I think this is why we have such a rejection of traditional religious values and the rise of non- denominational churches. I can’t stand when people say they believe in Jesus Christ BUT they take nothing as an absolute. Many of the non- denom’s seem to take what they like or what feels good and build a “perfect” god for themselves to worship. It seems anything that feeds their natural human tendencies is accepted while anything else that asks us to enact a little discipline is tossed out with the excuse of, “My god would never make me do that.” It’s almost like they are asking God to bow to them rather than the other way around. I also know many Roman Catholics who are lukewarm on alot of things and, of course, the devout like myself get called judgemental for it. For example, an acquaintance of the family helped a friend obtain an abortion. My wife and I were talking and I said nicely he needs to confess and do pennance for the sin. I was accused of judging him and being arrogant and preaching. Basically, I didn’t know the true circumstances so I had no right to pass judgement. Did I need to know more? Abortion is NEVER condoned by God. In my opinion, I was not judging, I was stating a fact. Was I wrong? Am I not obligated to say something? As I understand it, and please correct me Msgr. if I am wrong, but abortion is wrong period! That includes condoning it for others, suggesting it, paying or offering to pay for it, even simply providing the ride to the clinic is all sinful. No? At any rate, I do however think the worst part of this non- judgmental “everything is up for debate society” we live in is it makes the good people, who have tried to remain moral and good and know there is right and wrong, question themselves. It really makes you doubt yourself when you are the only one in the room who thinks a certain way ,especially, among people who are supposed to share your same values. I think the struggle wears people down, they just agree and the situation becomes worse. It’s just terrible.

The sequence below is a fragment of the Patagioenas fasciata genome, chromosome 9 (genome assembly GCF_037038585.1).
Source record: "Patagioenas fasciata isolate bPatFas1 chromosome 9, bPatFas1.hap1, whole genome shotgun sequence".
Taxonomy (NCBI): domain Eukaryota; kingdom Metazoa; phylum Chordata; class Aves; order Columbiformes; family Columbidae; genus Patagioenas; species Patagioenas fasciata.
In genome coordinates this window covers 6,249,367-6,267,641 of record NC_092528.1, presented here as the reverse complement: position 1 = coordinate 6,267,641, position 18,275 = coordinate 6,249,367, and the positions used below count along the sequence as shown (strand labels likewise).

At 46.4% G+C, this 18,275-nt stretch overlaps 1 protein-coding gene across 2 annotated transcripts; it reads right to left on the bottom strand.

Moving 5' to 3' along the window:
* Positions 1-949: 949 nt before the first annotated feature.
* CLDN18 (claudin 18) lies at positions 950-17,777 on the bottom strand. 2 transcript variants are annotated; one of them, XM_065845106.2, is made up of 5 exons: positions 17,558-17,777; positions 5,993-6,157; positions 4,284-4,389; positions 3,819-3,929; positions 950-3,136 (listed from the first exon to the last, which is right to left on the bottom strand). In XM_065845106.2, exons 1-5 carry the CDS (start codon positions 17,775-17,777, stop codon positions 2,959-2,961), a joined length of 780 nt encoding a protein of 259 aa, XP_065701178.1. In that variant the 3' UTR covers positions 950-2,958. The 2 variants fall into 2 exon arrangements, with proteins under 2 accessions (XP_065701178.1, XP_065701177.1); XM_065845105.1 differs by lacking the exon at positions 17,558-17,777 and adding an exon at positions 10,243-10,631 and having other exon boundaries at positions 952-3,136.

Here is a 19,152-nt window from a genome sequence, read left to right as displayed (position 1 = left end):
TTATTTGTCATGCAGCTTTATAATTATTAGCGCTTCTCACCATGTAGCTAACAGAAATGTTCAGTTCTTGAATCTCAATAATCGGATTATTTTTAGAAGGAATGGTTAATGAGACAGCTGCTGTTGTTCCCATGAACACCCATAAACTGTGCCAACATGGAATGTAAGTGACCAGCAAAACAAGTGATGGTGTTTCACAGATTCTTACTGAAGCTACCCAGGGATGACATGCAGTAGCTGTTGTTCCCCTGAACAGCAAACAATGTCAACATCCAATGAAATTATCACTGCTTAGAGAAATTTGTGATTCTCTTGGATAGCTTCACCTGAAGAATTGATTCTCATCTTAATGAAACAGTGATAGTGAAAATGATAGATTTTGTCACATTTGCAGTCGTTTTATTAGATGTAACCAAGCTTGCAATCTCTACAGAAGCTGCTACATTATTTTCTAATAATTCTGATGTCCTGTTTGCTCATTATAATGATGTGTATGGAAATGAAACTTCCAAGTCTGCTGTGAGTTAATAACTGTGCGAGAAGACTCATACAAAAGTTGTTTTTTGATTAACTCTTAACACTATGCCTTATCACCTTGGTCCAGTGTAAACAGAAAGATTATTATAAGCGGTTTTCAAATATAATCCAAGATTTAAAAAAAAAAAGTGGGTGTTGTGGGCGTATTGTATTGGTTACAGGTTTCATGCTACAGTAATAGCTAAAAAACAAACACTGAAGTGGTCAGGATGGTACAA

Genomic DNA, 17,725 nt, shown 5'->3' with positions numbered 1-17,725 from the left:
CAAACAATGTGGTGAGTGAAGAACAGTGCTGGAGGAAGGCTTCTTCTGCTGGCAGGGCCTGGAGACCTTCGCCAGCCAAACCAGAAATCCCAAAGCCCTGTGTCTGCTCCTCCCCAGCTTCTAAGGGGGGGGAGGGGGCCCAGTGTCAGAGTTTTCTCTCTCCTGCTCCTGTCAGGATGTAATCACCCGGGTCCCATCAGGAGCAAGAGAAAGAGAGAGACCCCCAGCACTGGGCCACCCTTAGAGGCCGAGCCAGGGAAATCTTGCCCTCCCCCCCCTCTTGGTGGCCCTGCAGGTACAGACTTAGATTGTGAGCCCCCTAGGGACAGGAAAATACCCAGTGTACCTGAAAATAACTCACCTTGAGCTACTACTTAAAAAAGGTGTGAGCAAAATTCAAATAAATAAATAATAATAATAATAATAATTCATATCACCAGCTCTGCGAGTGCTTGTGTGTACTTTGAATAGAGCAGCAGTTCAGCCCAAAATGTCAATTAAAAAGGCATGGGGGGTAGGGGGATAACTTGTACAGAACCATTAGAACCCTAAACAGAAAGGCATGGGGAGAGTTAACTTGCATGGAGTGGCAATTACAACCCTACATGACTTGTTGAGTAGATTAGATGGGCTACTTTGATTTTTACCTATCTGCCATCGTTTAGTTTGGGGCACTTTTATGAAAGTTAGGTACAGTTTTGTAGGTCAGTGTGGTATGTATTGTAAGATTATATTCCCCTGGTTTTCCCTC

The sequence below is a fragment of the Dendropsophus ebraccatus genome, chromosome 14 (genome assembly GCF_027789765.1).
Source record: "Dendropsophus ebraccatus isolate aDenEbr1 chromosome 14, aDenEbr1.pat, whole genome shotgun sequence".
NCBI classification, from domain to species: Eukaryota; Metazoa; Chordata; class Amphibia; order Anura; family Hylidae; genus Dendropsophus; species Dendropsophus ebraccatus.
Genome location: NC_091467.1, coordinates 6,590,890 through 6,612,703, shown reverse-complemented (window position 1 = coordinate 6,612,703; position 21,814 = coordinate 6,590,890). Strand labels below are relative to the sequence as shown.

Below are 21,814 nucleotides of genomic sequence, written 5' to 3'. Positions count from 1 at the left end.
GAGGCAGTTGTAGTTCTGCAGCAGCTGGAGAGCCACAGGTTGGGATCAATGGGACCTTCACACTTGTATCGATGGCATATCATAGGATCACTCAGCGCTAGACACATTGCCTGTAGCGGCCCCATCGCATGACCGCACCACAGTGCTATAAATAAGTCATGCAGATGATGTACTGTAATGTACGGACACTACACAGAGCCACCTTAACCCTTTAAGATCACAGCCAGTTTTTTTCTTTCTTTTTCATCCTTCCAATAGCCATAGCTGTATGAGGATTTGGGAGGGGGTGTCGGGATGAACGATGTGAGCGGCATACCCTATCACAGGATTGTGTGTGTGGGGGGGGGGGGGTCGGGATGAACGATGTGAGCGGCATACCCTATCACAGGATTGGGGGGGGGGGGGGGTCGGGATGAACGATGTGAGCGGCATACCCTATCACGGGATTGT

11. Grandpa: Tom says: